In August 1829, Calhoun sold Oakly to Brooke Mackall, Inspector of the Georgetown Customs Office, for $8,000. Mackall occupied the house for seventeen years, but appears to have made few, if any, material improvements. In July 1846, he sold the house at a profit for $11,500 to Edward Magruder Linthicum, a prosperous hardware dealer. He briefly called the estate “Monterey” before in 1860 renaming it “The Oaks,” in tribute to the large oaks which still surrounded the house. Linthicum enlarged and altered the house considerably, refashioning the exterior in the Italianate villa mode and adding an elaborate entrance, an eastern L-shaped wing that connected the house to the orangery, and a mansard roof. Along the rear of the main house, he built a long hall or gallery with a pair of staircases that replaced the staircase in the entrance hall. At the center of this gallery he added a polygonal turret which was open to the second floor and had a steep, Second Empire-style mansard roof. Behind the house he erected a large brick barn, and along R Street he built a stone wall topped by an iron fence. A new semicircular carriage drive led up to the entrance. Linthicum also added a hip roof with a monitor window to the orangery. A friend, George A. Gordon, described the changes thus:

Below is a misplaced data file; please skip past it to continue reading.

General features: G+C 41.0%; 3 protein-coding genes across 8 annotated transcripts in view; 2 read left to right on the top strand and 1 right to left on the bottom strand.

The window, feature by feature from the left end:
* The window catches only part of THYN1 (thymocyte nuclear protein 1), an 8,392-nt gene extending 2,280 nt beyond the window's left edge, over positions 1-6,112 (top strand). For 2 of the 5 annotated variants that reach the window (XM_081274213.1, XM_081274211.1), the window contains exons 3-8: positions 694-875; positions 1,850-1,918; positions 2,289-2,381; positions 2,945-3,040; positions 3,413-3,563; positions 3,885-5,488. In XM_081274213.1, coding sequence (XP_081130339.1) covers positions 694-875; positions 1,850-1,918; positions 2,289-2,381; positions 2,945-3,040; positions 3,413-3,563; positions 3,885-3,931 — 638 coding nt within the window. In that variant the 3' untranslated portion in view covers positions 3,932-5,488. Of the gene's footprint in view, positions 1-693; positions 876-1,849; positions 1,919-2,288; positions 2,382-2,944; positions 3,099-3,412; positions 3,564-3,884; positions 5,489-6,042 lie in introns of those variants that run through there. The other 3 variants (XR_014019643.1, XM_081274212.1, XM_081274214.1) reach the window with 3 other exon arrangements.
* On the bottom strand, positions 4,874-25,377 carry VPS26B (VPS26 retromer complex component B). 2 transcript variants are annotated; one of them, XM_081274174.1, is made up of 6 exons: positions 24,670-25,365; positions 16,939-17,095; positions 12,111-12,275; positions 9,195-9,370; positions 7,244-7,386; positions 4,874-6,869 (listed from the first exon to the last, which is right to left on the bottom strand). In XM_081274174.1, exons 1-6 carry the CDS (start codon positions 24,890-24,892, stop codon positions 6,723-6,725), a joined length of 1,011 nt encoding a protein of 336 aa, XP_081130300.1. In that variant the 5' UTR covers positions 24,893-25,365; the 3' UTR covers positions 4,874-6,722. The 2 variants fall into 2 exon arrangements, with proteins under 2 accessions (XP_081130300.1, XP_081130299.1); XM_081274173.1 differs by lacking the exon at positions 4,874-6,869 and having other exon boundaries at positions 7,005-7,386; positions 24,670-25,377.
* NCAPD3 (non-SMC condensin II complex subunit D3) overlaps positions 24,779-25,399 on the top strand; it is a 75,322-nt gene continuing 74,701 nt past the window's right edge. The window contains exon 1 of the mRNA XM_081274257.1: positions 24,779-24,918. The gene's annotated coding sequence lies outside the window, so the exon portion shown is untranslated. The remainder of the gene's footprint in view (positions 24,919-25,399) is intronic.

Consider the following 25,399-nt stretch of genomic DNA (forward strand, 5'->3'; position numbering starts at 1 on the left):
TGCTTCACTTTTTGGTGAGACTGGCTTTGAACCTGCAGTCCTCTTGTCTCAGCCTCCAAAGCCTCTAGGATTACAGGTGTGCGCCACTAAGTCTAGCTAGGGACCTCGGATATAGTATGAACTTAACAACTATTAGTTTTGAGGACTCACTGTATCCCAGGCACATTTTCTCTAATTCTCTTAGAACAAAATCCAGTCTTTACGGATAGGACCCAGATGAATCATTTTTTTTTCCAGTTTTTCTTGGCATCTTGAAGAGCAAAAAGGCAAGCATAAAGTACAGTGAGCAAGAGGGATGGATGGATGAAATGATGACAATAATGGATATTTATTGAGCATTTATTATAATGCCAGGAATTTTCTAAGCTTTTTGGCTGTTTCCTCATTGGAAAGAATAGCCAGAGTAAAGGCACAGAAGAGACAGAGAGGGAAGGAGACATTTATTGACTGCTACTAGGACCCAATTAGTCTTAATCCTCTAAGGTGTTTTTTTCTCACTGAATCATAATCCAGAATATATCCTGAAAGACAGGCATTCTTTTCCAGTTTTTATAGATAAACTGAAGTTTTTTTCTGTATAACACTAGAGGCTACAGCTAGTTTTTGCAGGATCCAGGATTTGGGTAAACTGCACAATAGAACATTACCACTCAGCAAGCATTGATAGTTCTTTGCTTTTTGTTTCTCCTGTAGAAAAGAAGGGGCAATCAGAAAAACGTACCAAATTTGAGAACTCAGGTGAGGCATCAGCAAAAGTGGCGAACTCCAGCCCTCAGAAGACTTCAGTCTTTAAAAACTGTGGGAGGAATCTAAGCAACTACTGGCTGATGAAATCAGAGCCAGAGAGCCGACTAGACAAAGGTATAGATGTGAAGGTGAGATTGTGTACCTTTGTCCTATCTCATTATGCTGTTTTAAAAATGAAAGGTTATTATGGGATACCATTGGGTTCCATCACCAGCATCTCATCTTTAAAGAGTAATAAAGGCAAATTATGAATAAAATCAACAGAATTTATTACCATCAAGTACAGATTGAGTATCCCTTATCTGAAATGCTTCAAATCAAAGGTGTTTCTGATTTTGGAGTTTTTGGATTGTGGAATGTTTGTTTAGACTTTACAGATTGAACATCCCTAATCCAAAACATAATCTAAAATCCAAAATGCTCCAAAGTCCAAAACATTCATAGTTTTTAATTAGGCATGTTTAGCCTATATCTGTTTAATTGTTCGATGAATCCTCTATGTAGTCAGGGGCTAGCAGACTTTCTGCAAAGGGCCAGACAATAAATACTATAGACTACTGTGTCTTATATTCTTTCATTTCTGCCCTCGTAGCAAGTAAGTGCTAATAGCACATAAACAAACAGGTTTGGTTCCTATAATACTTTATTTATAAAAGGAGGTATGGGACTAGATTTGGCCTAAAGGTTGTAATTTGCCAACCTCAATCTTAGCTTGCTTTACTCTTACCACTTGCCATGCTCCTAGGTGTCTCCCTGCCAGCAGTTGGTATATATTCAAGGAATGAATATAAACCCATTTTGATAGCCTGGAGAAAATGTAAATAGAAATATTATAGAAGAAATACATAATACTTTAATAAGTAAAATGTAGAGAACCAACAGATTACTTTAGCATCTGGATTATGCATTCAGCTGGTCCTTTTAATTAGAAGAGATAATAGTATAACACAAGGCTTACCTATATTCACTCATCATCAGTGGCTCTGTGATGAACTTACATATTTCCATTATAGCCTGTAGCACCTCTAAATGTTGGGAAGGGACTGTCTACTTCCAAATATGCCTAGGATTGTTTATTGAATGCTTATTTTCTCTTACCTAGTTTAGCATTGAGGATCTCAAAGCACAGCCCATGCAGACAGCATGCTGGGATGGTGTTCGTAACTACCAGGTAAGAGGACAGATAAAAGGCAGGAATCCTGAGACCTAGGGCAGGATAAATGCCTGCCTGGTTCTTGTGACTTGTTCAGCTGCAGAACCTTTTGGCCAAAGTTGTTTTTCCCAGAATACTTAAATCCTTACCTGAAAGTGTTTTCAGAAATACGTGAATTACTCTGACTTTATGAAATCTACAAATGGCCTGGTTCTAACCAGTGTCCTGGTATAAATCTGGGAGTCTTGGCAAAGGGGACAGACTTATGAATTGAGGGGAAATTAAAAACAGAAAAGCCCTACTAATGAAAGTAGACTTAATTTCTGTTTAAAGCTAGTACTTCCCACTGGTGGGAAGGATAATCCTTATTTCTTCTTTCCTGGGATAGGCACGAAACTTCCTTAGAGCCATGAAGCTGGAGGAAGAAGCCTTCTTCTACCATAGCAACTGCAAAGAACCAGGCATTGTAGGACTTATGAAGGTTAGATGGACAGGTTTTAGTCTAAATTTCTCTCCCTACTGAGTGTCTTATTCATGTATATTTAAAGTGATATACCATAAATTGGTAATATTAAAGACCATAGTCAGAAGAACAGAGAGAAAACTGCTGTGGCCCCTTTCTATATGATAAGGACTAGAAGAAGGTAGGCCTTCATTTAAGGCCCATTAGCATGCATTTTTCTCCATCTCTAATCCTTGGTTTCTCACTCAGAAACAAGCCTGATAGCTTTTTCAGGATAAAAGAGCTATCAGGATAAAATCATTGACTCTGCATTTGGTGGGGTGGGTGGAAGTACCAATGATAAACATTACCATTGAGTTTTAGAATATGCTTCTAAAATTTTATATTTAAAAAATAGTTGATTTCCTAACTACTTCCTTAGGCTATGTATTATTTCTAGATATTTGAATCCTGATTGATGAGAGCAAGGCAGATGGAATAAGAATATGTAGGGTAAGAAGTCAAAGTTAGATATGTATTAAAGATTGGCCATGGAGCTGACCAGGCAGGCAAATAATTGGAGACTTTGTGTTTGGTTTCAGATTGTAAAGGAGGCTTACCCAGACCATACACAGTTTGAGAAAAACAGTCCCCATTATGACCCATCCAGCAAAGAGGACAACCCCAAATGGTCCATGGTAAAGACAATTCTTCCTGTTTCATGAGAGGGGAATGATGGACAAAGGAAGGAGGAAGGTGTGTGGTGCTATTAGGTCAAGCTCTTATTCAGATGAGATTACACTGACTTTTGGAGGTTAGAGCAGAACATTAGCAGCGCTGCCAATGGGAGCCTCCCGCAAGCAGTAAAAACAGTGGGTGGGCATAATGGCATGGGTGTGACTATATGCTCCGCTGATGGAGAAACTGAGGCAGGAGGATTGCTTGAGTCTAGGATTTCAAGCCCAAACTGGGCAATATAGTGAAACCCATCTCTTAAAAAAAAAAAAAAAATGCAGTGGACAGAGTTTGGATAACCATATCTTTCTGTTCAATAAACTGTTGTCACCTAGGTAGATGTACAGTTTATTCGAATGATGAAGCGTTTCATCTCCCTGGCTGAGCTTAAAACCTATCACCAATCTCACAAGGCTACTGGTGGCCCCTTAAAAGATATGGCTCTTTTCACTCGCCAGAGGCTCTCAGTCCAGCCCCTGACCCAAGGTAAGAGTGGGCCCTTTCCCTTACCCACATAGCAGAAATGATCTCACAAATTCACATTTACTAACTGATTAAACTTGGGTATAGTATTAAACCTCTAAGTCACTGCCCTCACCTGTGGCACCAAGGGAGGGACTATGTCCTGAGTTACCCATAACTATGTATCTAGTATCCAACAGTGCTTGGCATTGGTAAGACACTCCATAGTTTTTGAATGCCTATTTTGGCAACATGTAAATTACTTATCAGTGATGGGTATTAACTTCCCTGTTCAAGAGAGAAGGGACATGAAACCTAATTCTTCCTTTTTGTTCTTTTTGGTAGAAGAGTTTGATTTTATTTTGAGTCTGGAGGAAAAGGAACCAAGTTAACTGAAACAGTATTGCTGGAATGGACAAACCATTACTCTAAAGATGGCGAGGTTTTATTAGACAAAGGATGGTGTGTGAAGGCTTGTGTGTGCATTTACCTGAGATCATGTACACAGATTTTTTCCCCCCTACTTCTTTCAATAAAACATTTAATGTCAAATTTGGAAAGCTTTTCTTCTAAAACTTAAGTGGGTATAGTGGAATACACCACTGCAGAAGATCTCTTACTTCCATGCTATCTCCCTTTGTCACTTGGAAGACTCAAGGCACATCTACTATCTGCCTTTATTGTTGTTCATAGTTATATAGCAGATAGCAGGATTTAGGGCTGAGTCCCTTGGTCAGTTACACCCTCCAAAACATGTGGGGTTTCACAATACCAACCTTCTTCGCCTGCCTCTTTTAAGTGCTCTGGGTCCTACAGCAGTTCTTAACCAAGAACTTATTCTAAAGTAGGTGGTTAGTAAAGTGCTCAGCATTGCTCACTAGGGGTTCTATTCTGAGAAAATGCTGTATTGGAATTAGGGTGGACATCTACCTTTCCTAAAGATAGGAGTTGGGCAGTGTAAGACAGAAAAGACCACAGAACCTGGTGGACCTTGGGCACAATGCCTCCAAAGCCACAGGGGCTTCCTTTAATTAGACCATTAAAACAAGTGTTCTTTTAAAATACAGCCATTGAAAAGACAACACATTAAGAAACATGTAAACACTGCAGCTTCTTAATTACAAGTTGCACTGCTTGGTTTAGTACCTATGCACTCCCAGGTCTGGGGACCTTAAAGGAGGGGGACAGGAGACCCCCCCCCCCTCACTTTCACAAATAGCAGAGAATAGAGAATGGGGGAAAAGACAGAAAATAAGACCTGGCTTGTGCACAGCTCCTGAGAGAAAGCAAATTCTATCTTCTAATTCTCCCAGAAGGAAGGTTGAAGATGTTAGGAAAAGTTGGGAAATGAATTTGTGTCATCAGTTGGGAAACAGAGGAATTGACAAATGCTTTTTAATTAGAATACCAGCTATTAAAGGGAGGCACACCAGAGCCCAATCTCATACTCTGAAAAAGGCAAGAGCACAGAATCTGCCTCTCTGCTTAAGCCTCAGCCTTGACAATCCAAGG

The house, which has been changed, but not improved in appearance, by the addition of a mansard roof and other alterations, was a large two-story brick, with hall from front to rear “wide enough for a hay wagon to pass through,” on either side of which were great parlors beautifully proportioned. The east parlor opened into a bright, sunny dining room, which in turn looked out upon a well-filled greenhouse, with flower gardens on the east, wooded lawn in front, grove of forest trees on the west, and gently sloping well-sodded hills in the rear, all of which were kept in perfect order. During the life of Mr. Linthicum, “The Oaks” was the show place of the District.
Edward Linthicum died in 1869, leaving an estate valued at a quarter of a million dollars. Linthicum’s widow remained in the house until her death in 1884. The property then passed into the ownership of 23-year-old Edward Linthicum Dent, Linthicum’s son-in-law. On October 5, 1891, Dent sold the Oaks with six acres of land to Mr. and Mrs. Henry Fitch Blount for $105,000.00. Blount was a wealthy, retired Indiana manufacturer of farm equipment. In Washington, he became Director and later Vice President of the American Security and Trust Company. Blount made only a few changes to the exterior of the house, notably a porte-cochère on the west side of the house. Henry Blount died in October, 1917. His wife remained in the house until October 15, 1920, when she sold it, with most of the land, to Mildred and Robert Woods Bliss. In 1922, Mrs. Blount sold the Blisses the remaining land.